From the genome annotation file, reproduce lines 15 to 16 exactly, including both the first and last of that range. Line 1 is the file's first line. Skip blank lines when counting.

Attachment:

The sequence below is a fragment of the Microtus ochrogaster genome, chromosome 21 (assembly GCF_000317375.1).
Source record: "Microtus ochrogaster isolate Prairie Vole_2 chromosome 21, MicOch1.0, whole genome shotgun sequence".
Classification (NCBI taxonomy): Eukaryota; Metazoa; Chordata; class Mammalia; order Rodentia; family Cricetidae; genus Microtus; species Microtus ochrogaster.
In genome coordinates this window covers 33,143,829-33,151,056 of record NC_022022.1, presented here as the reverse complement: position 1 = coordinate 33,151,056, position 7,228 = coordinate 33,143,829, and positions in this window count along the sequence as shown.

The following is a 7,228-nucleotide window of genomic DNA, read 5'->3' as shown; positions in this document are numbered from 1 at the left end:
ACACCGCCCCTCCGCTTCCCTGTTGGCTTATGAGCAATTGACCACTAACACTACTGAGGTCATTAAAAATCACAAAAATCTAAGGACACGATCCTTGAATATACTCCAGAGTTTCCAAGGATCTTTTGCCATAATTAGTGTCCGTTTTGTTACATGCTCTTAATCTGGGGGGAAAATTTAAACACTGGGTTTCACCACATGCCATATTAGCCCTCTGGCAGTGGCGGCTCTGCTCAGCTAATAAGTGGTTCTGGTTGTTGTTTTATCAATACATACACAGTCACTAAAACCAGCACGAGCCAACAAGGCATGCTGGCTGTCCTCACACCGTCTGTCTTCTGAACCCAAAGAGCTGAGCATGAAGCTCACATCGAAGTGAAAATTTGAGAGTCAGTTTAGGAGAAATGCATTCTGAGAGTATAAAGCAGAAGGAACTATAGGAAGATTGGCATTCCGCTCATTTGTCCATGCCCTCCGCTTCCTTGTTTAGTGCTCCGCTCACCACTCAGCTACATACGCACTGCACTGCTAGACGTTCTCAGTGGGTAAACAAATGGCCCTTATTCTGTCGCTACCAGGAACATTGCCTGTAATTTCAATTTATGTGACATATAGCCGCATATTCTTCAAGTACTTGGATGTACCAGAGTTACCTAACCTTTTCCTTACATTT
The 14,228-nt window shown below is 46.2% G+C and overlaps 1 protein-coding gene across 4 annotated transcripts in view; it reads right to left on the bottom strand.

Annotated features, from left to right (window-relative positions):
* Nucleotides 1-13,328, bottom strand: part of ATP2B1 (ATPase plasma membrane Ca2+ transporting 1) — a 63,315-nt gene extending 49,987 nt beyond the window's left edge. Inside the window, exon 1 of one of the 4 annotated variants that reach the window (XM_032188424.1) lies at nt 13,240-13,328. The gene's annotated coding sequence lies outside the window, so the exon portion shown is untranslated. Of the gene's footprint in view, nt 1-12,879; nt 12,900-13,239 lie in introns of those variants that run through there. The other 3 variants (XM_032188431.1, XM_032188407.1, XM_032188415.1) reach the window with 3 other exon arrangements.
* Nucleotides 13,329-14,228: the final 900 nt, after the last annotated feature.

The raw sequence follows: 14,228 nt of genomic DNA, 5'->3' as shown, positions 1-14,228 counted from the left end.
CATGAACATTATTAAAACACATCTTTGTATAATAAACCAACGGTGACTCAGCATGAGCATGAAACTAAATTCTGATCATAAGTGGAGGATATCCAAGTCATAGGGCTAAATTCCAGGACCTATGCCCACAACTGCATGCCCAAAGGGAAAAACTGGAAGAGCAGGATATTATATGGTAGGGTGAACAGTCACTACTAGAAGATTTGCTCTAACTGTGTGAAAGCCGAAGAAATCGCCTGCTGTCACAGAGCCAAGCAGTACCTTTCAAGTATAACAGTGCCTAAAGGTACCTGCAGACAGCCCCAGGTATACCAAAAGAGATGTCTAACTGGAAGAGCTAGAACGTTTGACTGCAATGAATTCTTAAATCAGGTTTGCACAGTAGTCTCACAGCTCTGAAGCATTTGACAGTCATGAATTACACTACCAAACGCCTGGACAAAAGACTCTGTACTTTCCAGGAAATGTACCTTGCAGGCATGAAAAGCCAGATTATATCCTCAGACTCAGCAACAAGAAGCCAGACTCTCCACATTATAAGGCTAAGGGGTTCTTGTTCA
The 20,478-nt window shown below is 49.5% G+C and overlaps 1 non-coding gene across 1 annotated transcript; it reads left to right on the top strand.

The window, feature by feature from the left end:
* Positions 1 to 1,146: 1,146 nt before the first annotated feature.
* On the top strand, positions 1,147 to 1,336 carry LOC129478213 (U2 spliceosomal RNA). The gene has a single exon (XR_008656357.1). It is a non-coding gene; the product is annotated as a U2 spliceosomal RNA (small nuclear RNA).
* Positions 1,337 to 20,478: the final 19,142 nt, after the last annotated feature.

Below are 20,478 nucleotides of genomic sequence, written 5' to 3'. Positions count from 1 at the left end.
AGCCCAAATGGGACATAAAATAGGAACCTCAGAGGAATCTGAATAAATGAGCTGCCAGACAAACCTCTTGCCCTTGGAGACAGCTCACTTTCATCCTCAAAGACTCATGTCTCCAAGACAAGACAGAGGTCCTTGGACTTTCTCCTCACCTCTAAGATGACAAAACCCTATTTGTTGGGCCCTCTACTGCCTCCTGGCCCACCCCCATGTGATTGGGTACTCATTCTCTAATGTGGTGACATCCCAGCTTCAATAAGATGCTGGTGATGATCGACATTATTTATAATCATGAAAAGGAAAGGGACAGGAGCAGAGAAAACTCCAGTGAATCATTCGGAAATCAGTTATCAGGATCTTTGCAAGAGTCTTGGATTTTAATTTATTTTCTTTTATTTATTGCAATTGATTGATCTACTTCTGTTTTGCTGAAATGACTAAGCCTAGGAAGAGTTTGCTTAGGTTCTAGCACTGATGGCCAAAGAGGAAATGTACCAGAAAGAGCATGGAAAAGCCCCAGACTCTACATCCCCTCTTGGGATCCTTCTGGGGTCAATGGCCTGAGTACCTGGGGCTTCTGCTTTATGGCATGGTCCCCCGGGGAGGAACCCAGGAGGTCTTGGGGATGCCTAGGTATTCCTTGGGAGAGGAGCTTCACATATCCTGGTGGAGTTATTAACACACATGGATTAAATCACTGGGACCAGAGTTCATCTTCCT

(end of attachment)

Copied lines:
* Positions 1 to 1,146: 1,146 nt before the first annotated feature.
* On the top strand, positions 1,147 to 1,336 carry LOC129478213 (U2 spliceosomal RNA). The gene has a single exon (XR_008656357.1). It is a non-coding gene; the product is annotated as a U2 spliceosomal RNA (small nuclear RNA).